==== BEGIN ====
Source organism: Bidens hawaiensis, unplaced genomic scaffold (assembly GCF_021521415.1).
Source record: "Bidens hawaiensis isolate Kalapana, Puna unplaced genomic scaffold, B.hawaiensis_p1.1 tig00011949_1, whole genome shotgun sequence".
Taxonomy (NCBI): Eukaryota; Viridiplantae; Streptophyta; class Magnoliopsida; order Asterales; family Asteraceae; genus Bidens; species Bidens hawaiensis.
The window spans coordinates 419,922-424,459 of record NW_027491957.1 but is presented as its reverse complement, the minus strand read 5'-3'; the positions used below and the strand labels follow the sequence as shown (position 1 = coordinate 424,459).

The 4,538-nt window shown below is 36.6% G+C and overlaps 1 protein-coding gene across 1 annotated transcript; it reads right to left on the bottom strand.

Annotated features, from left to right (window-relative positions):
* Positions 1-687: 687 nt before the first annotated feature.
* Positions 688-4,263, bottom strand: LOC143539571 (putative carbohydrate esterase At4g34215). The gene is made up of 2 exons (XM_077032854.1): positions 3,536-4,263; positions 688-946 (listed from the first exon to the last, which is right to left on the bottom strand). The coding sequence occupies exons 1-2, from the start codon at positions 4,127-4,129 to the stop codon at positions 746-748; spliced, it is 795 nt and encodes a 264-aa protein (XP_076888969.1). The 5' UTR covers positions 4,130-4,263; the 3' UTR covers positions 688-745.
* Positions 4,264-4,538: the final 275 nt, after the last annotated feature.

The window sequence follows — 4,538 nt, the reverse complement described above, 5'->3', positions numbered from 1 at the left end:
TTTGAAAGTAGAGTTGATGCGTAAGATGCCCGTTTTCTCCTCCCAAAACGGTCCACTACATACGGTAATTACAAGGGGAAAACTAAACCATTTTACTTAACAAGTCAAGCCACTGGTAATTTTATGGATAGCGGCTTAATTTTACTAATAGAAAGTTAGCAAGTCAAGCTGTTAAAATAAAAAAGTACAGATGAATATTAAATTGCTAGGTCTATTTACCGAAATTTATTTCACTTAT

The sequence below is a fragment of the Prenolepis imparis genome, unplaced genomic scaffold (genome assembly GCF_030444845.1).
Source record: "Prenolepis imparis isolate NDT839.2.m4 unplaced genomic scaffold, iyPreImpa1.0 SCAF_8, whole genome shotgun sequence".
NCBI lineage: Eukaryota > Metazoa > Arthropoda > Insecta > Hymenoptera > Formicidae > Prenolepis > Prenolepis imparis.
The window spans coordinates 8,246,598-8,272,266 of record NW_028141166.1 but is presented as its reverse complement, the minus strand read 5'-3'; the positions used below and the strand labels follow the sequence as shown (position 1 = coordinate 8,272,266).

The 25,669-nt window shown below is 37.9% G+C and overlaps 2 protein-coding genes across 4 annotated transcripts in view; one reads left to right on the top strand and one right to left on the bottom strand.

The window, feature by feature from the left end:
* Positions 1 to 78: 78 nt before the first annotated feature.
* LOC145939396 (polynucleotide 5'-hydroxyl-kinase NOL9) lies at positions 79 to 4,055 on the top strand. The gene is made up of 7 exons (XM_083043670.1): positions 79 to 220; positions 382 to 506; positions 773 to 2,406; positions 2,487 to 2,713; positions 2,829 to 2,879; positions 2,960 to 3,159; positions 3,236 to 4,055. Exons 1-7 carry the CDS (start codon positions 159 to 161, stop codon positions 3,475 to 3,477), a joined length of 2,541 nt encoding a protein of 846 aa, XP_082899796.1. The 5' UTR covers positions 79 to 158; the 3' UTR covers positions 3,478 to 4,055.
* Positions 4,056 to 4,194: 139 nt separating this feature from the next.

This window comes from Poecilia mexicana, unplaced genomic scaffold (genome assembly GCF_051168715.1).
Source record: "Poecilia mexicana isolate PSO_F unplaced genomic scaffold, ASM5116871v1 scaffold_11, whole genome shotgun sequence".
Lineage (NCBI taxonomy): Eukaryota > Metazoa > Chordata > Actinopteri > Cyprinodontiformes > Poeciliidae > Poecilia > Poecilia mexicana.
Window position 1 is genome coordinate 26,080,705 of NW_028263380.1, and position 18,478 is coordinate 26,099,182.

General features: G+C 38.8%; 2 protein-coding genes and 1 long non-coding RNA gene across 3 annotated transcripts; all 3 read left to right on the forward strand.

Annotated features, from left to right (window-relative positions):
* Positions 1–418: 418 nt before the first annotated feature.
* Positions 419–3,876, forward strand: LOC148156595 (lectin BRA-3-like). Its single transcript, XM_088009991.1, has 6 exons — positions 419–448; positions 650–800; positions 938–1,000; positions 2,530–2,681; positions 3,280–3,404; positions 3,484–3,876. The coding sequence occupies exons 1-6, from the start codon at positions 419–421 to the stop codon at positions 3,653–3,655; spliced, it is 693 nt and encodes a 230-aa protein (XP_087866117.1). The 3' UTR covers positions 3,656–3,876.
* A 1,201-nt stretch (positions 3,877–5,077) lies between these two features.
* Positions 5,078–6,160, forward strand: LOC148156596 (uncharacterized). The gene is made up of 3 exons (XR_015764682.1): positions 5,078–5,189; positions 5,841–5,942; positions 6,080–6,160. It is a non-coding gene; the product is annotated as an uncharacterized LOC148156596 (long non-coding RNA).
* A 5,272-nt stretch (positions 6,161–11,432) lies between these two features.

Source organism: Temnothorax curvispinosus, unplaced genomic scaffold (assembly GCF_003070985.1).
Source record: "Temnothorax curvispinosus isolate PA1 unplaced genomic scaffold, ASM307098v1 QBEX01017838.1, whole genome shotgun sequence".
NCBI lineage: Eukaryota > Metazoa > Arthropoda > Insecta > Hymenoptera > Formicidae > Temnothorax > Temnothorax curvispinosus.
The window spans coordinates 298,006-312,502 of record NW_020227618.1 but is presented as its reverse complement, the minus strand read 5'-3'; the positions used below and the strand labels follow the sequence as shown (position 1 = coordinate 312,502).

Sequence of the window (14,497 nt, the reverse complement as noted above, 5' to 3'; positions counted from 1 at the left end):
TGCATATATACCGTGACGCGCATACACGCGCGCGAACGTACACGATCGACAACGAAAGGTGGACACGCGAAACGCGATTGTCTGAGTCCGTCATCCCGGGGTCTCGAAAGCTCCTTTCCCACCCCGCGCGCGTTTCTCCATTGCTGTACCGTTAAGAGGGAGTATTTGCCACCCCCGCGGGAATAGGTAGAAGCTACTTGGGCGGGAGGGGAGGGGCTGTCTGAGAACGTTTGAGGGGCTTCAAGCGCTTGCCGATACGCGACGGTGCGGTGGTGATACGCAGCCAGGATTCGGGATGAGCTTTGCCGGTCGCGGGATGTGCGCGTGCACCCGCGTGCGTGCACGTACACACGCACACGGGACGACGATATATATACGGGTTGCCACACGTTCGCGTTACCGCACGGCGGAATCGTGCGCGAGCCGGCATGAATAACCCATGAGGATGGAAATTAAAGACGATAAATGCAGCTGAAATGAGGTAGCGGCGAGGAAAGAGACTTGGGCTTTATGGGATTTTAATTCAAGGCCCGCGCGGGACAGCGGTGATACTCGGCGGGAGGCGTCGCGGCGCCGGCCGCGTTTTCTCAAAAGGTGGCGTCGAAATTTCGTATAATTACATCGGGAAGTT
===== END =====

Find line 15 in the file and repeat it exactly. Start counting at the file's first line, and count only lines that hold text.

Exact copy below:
The window spans coordinates 8,246,598-8,272,266 of record NW_028141166.1 but is presented as its reverse complement, the minus strand read 5'-3'; the positions used below and the strand labels follow the sequence as shown (position 1 = coordinate 8,272,266).